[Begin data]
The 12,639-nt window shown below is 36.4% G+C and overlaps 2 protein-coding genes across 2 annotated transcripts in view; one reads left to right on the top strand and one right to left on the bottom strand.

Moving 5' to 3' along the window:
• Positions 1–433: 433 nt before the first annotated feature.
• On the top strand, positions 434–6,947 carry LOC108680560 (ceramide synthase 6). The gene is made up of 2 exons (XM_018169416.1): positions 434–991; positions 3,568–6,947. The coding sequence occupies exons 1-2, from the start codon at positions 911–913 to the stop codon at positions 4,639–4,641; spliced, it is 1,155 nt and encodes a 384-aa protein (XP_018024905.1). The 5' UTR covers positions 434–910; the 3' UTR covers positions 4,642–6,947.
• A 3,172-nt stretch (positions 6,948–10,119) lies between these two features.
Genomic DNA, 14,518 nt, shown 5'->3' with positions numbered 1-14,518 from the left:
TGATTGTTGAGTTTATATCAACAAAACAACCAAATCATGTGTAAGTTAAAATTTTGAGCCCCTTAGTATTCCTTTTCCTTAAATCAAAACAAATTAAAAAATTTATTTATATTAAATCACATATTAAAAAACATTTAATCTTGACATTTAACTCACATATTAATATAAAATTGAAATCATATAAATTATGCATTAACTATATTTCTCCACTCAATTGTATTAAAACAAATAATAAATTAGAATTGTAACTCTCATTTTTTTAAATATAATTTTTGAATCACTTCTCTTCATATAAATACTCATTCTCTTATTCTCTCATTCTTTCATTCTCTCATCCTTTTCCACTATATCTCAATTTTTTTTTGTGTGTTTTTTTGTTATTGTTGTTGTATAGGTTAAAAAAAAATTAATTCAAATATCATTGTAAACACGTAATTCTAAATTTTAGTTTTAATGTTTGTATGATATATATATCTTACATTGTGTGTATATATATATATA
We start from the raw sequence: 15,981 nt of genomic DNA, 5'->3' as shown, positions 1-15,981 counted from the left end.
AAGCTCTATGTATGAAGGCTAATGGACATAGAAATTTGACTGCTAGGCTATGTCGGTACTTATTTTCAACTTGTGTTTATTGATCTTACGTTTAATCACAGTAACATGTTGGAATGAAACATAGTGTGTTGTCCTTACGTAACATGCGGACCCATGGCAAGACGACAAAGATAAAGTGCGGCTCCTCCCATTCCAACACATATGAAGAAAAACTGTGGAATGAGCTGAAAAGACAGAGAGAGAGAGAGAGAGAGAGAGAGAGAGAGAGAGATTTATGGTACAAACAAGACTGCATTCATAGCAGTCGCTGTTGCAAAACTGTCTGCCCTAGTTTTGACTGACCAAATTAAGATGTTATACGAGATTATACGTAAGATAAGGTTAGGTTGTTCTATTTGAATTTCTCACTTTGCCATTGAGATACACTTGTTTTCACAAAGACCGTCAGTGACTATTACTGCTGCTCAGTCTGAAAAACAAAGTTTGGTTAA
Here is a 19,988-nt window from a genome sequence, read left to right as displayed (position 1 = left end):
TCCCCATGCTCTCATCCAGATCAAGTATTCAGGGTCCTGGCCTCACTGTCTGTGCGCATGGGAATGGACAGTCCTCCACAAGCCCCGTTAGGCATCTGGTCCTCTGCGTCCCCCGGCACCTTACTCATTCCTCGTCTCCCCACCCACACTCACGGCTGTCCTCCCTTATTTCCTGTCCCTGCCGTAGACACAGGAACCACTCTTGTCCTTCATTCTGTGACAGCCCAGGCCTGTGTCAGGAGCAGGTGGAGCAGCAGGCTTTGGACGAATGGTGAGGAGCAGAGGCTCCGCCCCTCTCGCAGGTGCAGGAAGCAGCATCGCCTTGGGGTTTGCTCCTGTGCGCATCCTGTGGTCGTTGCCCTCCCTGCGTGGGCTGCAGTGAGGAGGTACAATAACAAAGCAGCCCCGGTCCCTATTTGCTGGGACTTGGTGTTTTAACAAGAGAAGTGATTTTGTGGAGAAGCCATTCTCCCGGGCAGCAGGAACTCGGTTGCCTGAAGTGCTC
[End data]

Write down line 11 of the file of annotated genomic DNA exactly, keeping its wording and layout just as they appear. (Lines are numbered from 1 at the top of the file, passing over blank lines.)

TCCCCATGCTCTCATCCAGATCAAGTATTCAGGGTCCTGGCCTCACTGTCTGTGCGCATGGGAATGGACAGTCCTCCACAAGCCCCGTTAGGCATCTGGTCCTCTGCGTCCCCCGGCACCTTACTCATTCCTCGTCTCCCCACCCACACTCACGGCTGTCCTCCCTTATTTCCTGTCCCTGCCGTAGACACAGGAACCACTCTTGTCCTTCATTCTGTGACAGCCCAGGCCTGTGTCAGGAGCAGGTGGAGCAGCAGGCTTTGGACGAATGGTGAGGAGCAGAGGCTCCGCCCCTCTCGCAGGTGCAGGAAGCAGCATCGCCTTGGGGTTTGCTCCTGTGCGCATCCTGTGGTCGTTGCCCTCCCTGCGTGGGCTGCAGTGAGGAGGTACAATAACAAAGCAGCCCCGGTCCCTATTTGCTGGGACTTGGTGTTTTAACAAGAGAAGTGATTTTGTGGAGAAGCCATTCTCCCGGGCAGCAGGAACTCGGTTGCCTGAAGTGCTC